MAFLD: A Consensus-Driven Proposed Nomenclature for Metabolic Associated Fatty Liver Disease.

M Eslam, AJ Sanyal, J George, International Consensus Panel, Philip Newsome

Research output: Contribution to journalArticlepeer-review

298 Citations (Scopus)


Fatty liver associated with metabolic dysfunction is common, affects a quarter of the population, and has no approved drug therapy. Although pharmacotherapies are in development, response rates appear modest. The heterogeneous pathogenesis of metabolic fatty liver diseases and inaccuracies in terminology and definitions necessitate a reappraisal of nomenclature to inform clinical trial design and drug development. A group of experts sought to integrate current understanding of patient heterogeneity captured under the acronym nonalcoholic fatty liver disease (NAFLD) and provide suggestions on terminology that more accurately reflects pathogenesis and can help in patient stratification for management. Experts reached consensus that NAFLD does not reflect current knowledge, and metabolic (dysfunction) associated fatty liver disease “MAFLD” was suggested as a more appropriate overarching term. This opens the door for efforts from the research community to update the nomenclature and subphenotype the disease to accelerate the translational path to new treatments.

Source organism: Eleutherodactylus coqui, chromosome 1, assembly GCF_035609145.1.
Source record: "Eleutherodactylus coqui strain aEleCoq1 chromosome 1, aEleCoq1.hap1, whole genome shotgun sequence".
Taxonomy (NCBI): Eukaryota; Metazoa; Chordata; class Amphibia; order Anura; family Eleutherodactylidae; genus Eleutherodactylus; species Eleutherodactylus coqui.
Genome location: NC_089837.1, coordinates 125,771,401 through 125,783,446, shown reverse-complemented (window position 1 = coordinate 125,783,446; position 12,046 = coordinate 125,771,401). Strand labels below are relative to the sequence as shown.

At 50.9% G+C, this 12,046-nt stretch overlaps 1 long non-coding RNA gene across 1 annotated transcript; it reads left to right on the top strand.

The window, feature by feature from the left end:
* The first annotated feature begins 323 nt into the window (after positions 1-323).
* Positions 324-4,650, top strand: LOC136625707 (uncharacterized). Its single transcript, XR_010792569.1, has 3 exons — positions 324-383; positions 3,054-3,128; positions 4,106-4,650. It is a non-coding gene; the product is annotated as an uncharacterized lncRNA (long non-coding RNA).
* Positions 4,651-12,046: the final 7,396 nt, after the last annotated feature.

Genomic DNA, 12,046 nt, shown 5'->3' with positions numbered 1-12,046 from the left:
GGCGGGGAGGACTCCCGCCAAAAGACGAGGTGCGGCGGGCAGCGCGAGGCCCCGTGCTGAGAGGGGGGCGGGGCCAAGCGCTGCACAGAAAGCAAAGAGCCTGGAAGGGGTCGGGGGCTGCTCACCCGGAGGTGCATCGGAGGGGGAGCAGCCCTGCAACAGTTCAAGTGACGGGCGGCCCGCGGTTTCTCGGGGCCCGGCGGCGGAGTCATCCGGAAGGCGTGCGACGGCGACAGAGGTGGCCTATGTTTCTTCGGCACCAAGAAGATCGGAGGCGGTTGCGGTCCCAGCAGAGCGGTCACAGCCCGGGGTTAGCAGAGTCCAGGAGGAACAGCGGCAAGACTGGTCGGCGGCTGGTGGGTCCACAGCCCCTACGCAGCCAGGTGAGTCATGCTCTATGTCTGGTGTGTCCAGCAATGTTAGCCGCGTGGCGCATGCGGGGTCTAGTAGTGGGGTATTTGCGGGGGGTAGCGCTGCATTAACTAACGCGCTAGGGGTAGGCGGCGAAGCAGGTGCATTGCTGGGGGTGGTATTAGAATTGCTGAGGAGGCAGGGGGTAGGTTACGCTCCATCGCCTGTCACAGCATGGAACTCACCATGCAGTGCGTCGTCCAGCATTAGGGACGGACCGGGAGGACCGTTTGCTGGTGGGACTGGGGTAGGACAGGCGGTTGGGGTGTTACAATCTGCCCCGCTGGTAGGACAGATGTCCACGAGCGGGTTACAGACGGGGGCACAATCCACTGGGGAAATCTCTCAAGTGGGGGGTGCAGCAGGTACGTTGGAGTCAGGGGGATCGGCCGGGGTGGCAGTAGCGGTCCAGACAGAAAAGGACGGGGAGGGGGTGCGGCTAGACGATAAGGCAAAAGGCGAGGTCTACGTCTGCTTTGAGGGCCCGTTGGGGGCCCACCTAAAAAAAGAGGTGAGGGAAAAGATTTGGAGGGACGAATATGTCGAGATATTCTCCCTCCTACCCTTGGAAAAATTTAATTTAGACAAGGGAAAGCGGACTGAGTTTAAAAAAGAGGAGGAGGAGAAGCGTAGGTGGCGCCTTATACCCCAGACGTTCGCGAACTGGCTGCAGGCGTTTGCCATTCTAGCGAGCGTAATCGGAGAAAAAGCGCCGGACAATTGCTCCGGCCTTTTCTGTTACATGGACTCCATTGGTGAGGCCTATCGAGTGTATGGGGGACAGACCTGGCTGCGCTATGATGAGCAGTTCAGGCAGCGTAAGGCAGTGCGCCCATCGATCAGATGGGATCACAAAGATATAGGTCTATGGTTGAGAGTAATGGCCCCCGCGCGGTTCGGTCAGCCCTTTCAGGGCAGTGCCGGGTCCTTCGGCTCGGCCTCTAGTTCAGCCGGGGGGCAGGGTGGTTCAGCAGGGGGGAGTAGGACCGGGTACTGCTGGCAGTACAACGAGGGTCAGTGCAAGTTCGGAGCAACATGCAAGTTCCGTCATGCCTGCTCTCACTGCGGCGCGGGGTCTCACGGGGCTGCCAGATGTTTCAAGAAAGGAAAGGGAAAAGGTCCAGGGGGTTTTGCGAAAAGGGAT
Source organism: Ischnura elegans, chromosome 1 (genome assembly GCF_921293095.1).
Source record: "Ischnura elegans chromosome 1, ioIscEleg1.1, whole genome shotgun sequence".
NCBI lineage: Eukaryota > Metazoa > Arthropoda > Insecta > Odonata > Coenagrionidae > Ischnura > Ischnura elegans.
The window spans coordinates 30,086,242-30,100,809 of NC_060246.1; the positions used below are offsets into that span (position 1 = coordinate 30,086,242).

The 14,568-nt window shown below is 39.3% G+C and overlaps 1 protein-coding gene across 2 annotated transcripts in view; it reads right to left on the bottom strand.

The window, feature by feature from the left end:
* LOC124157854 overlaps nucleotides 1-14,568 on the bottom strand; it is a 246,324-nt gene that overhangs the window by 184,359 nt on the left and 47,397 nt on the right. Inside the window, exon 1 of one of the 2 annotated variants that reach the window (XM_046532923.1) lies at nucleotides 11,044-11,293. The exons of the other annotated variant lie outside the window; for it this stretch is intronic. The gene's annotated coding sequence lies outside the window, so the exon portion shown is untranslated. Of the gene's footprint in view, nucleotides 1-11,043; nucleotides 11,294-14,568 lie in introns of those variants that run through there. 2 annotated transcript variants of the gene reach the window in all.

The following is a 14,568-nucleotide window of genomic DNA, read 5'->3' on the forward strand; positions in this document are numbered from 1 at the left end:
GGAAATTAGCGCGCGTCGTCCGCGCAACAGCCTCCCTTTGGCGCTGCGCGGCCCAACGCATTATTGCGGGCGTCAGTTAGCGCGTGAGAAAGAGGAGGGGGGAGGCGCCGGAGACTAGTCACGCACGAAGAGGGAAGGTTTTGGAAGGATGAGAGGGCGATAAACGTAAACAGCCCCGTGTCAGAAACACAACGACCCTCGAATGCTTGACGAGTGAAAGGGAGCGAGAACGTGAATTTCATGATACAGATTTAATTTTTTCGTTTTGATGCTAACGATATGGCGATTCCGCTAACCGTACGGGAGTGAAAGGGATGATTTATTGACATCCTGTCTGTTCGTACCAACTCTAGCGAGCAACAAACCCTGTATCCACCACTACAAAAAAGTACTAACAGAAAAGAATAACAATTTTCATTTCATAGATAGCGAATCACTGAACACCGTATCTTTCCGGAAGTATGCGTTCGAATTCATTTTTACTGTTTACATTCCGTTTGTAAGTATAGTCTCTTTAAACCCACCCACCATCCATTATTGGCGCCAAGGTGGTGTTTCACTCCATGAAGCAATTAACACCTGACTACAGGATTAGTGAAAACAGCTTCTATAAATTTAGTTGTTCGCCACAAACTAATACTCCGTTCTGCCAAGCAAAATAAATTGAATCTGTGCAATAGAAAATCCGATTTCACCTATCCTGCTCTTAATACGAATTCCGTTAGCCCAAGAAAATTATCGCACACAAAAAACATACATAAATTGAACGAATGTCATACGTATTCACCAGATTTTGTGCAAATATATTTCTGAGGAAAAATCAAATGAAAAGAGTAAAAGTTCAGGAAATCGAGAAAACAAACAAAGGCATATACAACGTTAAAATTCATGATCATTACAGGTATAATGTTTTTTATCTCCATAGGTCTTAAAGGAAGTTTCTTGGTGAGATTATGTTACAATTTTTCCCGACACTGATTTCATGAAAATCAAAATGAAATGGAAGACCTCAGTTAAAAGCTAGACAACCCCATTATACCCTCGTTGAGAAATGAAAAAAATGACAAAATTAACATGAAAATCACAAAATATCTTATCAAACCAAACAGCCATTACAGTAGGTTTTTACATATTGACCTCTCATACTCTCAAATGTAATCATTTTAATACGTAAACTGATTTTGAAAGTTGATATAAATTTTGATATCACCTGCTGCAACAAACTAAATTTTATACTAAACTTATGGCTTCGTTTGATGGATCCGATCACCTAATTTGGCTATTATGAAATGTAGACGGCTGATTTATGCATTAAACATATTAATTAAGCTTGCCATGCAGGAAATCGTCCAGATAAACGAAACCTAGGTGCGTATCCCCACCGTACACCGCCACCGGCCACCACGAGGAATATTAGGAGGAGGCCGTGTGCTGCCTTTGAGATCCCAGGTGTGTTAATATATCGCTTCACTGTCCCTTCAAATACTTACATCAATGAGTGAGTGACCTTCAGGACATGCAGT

Original languageEnglish
Pages (from-to)1999-2014.e1
Issue number7
Publication statusPublished - May 2020

Bibliographical note

Funding Information:
Funding Mohammed Eslam and Jacob George are supported by the Robert W. Storr Bequest to the Sydney Medical Foundation, University of Sydney; a National Health and Medical Research Council of Australia (NHMRC) Program Grant (APP1053206, APP1149976); and Project Grants (APP1107178 and APP1108422). Philip N. Newsome, on the international consensus panel, is funded and supported by the National Institute for Health Research (NIHR) Birmingham Biomedical Research Centre at the University Hospitals Birmingham NHS Foundation Trust and the University of Birmingham. The views expressed are those of the authors and not necessarily those of the NIHR, the Department of Health and Social Care or the NHS.

Publisher Copyright:
© 2020 AGA Institute


  • Heterogeneity
  • Metabolic
  • Nomenclature

ASJC Scopus subject areas

  • Hepatology
  • Gastroenterology


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